Rights of Way

August 3rd, 2011 by PHC | Permalink


Right, Right and Right…..The aircraft ‘on the right is in the right’, if two aircraft’s are converging it is for the aircraft who is not on the right hand side to give way or take appropriate measures to avoid collision.

If approaching head-on, both aircraft’s should manoeuvre to their right hand side to avoid collision

When overtaking, the aircraft being overtaken has right of way.  The overtaking aircraft must keep clear and perform the overtake by manoeuvring to the right hand side of the aircraft being over taken.

Right of Way Order of Precedence

  1. Aircraft Taking Off or Landing
  2. Vehicles Towing Aircraft
  3. Aircraft
  4. Vehicles.

Note: Being under Air Traffic Control (ATC) direction, does not alleviate the Pilot In Command (PIC) of responsibility of avoiding collisions.   Even under ATC guidance the PIC is responsible for avoiding collisions and the rights of way still apply…….as with all instructions from ATC, if you cannot comply – tell them and don’t!


Under Visual Flight Rules (VFR), flights will have a tendency to follow natural/major land marks (e.g. railway lines, rivers etc.).   When doing so the aircraft must fly on the right hand side of that feature (thus keeping the railway or whatever on their left).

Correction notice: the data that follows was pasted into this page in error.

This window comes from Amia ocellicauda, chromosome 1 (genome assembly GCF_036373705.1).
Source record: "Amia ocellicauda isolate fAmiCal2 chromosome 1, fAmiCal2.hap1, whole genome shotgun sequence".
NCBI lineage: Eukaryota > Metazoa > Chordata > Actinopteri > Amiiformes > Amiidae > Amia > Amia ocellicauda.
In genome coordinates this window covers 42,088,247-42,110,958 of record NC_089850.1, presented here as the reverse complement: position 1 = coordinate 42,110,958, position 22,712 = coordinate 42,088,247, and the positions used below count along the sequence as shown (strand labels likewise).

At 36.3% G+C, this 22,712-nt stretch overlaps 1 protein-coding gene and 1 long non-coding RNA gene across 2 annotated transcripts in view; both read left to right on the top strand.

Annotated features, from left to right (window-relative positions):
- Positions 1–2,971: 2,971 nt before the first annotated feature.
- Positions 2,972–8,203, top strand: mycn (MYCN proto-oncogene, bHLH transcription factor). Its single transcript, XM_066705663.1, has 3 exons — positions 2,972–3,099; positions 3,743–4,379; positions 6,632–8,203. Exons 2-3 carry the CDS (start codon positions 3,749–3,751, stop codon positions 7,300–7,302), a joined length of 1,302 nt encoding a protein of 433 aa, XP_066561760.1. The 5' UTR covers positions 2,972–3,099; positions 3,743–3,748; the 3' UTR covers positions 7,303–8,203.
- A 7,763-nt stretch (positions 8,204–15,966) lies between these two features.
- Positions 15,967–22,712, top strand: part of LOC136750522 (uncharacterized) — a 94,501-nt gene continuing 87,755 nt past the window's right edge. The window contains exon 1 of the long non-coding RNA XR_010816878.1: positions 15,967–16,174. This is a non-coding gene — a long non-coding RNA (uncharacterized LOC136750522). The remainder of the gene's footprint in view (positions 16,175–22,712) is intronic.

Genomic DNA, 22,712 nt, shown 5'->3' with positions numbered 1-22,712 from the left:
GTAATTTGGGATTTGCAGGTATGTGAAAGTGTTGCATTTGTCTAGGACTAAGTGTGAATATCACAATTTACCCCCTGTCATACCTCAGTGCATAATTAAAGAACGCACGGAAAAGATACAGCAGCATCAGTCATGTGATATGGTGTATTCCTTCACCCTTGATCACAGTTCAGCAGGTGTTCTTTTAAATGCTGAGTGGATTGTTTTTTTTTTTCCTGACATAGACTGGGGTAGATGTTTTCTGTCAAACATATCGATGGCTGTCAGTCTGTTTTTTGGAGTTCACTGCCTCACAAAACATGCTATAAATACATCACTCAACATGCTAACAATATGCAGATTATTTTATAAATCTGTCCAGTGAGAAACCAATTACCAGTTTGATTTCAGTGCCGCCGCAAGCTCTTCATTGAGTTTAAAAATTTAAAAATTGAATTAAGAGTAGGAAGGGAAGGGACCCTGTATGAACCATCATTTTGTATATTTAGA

This aims to ensure that if two planes are following the same feature in opposite directions, that a head-on collision would be impossible.

Barometric Pressure: QNH / QFE

July 31st, 2011 by PHC | Permalink

Cessna 172 AltimeterAltimeters give a measurement with respect to air pressure, they are therefore essentially a sensitive barometer.  It’s the age old way of measuring an aircraft’s altitude and as such the equipment is arguably more robust than ‘modern’ advances such as GPS.   Additionally not all light aircraft have GPS fitted, so it’s important to know how it works and what it is actually telling you (not necessarily your altitude!).

Altimeters can only tell you:  Vertical distance above the datum selected.

So if you leave the altimeter alone for long enough and just keep flying at a ‘constant’ indicated altitude, as pressure changes – so will your real world / true altitude.  This is because if the pressure goes down and you keep flying a ‘constant’ altitude on the altimeter, you’ll actually be descending.   Thus the saying “High to Low, down you go….”. The reverse is equally true, giving the saying “Low to High, up you fly.”

It’s what can cause pilots crash into hill sides.

To avoid this problem, the altimeter needs to be regularly calibrated against a known pressure (datum).   There are three types available:

  • QNH : Altimeter reads aircraft Altitude above mean sea level.
  • QFE : Altimeter reads aircraft Height above a set datum (e.g. height above the airfield).
  • Flight Level (FL): Altimeter reads flight level above 1013mb/hPa of mercury.

QFE is by its nature localised, but good for flying in airfield circuits (you’ll land with the altimeter reading 0ft which is reassuring).   For cross-country QNH is typically more commonly used.